Don’t write Boris Johnson off yet – resilience is one of the prime minister’s strengths

The prime minister is misunderstood as a jocular optimist. It might be more accurate to describe him as a jocular pessimist

John Rentoul
Saturday 10 October 2020 14:52
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Boris Johnson leaving 10 Downing Street to deliver his speech to the online Conservative Party conference 
Boris Johnson leaving 10 Downing Street to deliver his speech to the online Conservative Party conference 

The most striking line in Boris Johnson’s Conservative Party conference speech – it was on Tuesday, but it seems much longer ago – was this: “It’s clear from Covid that we need the economic robustness to deal with whatever the next cosmic spanner may be, hurtling towards us in the dark.”

What a thing for a prime minister to say. It seemed deeply pessimistic, yet making light of the cruelty of fate. It struck me as something that Douglas Adams might have written in one of his bitter authorial asides in The Hitchhiker’s Guide to the Galaxy

Superficially, Johnson was talking about economic resilience, making the case that we need people in work, paying the taxes that allow the chancellor to borrow the unimaginable sums needed to pay for coronavirus – sums that were about to become slightly more unimaginable only three days later, when Rishi Sunak announced a limited extension of the furlough scheme. 

Below the surface, however, the prime minister seemed to be talking about emotional resilience. He seemed to be spelling out to himself the appalling truth of being a leader, which is that unexpected things happen, and they are mostly bad. That one sentence expressed what must be the experience of most prime ministers most of the time, which is that they come to office full of the excitement and optimism of being able to change things for the better, only to find themselves thrown into a ceaseless defensive struggle to stop them getting worse.

Much has been made of Johnson’s clownish optimism, and how unsuited it is to a national crisis of such seriousness. Even by his own side. Steve Baker, chair of the European Research Group of Tory MPs, which has transferred without a pause from Euroscepticism to anti-lockdownism, said this week: “We didn’t make him prime minister for his meticulous grasp of tedious administrative detail. We made him prime minister for his charisma and vision.”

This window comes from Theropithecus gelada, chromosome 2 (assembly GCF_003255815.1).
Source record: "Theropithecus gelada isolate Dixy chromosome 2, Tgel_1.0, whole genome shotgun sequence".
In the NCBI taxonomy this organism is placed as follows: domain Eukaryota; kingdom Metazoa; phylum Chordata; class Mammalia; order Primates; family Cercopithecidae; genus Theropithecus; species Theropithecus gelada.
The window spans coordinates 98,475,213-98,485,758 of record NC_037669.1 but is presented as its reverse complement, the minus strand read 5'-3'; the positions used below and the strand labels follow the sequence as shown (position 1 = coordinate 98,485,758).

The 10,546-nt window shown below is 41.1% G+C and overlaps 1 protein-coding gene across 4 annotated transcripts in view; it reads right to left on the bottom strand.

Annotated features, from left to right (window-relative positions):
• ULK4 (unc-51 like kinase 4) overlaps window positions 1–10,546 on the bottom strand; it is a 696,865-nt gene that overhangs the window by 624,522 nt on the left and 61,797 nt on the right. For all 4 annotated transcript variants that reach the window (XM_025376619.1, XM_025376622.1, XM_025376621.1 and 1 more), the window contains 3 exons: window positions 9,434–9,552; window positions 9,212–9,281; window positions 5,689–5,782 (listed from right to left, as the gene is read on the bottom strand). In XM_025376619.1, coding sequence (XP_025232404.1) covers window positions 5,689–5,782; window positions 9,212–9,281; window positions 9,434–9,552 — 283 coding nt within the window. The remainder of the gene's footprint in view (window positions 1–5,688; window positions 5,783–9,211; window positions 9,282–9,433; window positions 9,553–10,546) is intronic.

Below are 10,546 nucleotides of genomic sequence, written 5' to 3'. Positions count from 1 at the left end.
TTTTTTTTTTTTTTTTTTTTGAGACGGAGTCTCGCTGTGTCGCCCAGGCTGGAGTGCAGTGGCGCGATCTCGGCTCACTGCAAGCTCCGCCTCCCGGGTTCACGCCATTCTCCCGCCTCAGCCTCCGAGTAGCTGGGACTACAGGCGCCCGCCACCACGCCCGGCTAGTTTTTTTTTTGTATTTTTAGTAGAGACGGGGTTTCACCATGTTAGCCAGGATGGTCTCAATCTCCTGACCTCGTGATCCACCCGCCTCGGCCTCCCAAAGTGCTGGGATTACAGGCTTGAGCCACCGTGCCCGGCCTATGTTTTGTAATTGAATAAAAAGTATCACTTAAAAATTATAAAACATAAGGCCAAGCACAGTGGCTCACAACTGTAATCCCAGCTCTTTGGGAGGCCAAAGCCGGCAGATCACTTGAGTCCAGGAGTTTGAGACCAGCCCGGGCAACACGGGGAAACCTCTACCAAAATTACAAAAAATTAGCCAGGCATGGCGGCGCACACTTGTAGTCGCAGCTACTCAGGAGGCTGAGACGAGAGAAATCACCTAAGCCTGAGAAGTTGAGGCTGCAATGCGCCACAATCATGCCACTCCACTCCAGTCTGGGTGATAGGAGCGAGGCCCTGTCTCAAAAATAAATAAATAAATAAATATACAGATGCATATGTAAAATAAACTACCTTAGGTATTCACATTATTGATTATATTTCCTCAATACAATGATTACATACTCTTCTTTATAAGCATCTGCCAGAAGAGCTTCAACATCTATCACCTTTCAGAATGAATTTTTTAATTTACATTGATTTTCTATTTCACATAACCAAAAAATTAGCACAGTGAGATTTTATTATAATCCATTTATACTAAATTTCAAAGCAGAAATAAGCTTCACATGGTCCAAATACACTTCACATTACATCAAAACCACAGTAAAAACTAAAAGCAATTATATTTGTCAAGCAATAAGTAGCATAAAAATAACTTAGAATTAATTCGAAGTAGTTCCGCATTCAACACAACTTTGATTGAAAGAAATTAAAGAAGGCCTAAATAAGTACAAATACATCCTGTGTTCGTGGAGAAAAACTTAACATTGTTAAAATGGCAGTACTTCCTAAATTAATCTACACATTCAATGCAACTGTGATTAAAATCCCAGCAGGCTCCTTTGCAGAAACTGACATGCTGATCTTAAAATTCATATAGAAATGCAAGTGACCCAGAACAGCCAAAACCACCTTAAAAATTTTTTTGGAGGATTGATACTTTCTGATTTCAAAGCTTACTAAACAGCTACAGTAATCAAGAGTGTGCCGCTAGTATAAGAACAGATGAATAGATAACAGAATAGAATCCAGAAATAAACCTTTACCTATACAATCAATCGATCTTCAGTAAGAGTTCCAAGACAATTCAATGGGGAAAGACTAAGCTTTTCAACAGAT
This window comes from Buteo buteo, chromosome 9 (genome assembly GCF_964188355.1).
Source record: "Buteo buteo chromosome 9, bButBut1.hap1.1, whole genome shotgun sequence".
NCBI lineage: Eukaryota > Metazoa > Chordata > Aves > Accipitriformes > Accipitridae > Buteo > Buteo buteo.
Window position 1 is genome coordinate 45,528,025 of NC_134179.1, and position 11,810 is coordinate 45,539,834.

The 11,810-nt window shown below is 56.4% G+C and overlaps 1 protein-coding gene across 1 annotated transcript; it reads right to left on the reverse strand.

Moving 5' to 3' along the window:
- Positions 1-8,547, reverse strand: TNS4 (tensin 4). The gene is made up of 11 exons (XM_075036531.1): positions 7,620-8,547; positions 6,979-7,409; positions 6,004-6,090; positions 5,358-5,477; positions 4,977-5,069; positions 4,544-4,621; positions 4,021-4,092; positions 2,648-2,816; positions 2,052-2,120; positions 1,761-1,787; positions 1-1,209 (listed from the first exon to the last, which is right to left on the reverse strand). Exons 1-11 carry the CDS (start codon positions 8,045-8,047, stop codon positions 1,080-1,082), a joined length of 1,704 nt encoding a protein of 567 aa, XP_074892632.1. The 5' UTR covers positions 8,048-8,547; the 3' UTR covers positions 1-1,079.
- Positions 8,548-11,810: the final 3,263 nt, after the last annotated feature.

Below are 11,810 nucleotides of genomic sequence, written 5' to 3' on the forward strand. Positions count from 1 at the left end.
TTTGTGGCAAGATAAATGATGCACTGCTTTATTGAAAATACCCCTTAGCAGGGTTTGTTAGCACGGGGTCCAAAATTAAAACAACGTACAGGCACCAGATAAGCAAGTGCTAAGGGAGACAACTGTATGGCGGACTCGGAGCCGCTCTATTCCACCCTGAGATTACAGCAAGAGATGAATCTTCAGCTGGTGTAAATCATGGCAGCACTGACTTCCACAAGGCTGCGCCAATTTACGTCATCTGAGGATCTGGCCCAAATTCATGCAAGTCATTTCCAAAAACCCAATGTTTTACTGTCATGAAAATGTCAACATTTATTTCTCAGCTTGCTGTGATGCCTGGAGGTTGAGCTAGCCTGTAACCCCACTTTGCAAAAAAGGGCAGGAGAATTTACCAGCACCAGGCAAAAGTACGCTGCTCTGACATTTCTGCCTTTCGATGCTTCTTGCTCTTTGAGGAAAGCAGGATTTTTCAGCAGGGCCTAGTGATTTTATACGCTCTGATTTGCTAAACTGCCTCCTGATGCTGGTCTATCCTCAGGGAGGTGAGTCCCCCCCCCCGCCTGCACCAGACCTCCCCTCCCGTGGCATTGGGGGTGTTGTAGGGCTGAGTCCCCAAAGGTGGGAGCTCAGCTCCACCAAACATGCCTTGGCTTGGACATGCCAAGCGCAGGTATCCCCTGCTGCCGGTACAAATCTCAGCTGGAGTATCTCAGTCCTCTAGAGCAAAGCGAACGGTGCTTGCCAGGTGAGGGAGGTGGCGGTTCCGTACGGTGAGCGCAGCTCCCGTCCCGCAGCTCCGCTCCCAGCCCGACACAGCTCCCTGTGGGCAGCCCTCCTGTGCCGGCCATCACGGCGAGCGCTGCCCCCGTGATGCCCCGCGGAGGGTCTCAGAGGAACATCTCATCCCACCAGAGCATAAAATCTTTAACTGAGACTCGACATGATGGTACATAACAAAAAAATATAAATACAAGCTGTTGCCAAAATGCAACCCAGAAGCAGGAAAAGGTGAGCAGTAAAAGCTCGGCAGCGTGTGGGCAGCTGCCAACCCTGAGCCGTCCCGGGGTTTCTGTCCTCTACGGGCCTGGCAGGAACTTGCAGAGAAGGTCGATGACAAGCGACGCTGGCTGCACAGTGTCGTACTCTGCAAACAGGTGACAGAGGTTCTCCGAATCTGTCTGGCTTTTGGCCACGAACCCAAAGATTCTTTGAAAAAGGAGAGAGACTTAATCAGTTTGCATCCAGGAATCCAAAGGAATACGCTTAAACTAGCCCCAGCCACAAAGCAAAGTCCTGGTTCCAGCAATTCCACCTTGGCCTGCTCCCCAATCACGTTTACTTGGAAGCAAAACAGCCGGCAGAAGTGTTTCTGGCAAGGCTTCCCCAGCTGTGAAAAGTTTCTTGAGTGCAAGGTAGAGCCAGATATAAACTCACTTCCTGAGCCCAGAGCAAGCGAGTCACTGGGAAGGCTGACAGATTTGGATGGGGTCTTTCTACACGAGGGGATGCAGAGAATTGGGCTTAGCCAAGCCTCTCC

Unfortunately, responding to a pandemic requires attention to “tedious administrative detail” and so far the people to whom Johnson has delegated it have failed to grasp it sufficiently strongly. Hence the prime minister’s heavily modified charisma, as he sticks closely to prepared texts because he can never remember the details of the regulations which his own government has put on the statute book. 

Hence, too, the emphasis in his conference speech on a vision of a green, carbon-free future that served as a way of changing the subject from coronavirus, because, as he said, “I have had more than enough of this disease.”

So say all of us, but what might be significant is that it hasn’t broken him yet. I know Labour MPs who were expecting Johnson to be gone by Christmas. They thought his handling of the crisis was so poor that Sir Graham Brady, chair of the Tory backbench 1922 Committee, might be close to receiving the 55 letters from MPs needed to trigger a leadership contest by now. Or that Johnson, bored, restless, ill or just not enjoying the job, would give it up and let Sunak take over. 

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I don’t think he can be written off that easily. Resilience is the one quality that we know Johnson possesses. Just a year ago, there were many informed observers who thought he would be the shortest-serving prime minister ever, because they could not see how he could deliver his promise to get Britain out of the EU by 31 October. There was a cosmic spanner that he dodged. 

His whole life has been dodging cosmic spanners. He was sacked by The Times for making up quotations. Was his career as a journalist over? On the contrary, it was just beginning. Would he run for mayor of a Labour city? Yes he would, and he’d win. Would he get back into parliament in time to contest the leadership of his party when David Cameron lost the 2015 election? Well, yes and also no. Could he make up his mind about the EU referendum? Yes. Was his hope of the top job extinguished by Michael Gove’s betrayal? No. 

Johnson is misunderstood as a jocular optimist. It might be more accurate to describe him as a jocular pessimist. His melancholy fatalism in the face of unseen threats hurtling towards him in the dark has served him all right so far. I think he will be prime minister for a long time to come. 

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